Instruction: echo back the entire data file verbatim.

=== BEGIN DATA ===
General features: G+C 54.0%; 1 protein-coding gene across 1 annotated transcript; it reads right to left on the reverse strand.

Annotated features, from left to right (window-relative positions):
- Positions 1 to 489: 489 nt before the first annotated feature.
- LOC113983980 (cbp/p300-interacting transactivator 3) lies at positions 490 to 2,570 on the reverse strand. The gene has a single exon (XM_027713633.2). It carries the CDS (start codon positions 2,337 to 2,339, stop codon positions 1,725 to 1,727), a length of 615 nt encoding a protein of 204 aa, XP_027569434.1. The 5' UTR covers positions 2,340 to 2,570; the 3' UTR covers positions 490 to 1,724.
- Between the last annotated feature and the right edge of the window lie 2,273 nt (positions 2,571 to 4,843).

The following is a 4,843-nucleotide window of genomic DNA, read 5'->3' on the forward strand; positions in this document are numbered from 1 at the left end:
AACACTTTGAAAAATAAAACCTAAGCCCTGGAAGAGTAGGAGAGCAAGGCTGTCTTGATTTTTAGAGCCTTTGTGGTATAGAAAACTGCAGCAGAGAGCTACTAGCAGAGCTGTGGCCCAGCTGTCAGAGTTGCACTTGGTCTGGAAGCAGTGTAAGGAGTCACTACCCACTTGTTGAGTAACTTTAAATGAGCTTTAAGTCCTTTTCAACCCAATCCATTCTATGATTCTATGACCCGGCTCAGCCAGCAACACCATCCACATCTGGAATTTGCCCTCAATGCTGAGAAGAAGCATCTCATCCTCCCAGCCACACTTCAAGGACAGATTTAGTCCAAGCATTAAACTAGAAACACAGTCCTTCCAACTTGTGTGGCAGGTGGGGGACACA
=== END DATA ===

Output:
General features: G+C 54.0%; 1 protein-coding gene across 1 annotated transcript; it reads right to left on the reverse strand.

Annotated features, from left to right (window-relative positions):
- Positions 1 to 489: 489 nt before the first annotated feature.
- LOC113983980 (cbp/p300-interacting transactivator 3) lies at positions 490 to 2,570 on the reverse strand. The gene has a single exon (XM_027713633.2). It carries the CDS (start codon positions 2,337 to 2,339, stop codon positions 1,725 to 1,727), a length of 615 nt encoding a protein of 204 aa, XP_027569434.1. The 5' UTR covers positions 2,340 to 2,570; the 3' UTR covers positions 490 to 1,724.
- Between the last annotated feature and the right edge of the window lie 2,273 nt (positions 2,571 to 4,843).

The following is a 4,843-nucleotide window of genomic DNA, read 5'->3' on the forward strand; positions in this document are numbered from 1 at the left end:
AACACTTTGAAAAATAAAACCTAAGCCCTGGAAGAGTAGGAGAGCAAGGCTGTCTTGATTTTTAGAGCCTTTGTGGTATAGAAAACTGCAGCAGAGAGCTACTAGCAGAGCTGTGGCCCAGCTGTCAGAGTTGCACTTGGTCTGGAAGCAGTGTAAGGAGTCACTACCCACTTGTTGAGTAACTTTAAATGAGCTTTAAGTCCTTTTCAACCCAATCCATTCTATGATTCTATGACCCGGCTCAGCCAGCAACACCATCCACATCTGGAATTTGCCCTCAATGCTGAGAAGAAGCATCTCATCCTCCCAGCCACACTTCAAGGACAGATTTAGTCCAAGCATTAAACTAGAAACACAGTCCTTCCAACTTGTGTGGCAGGTGGGGGACACA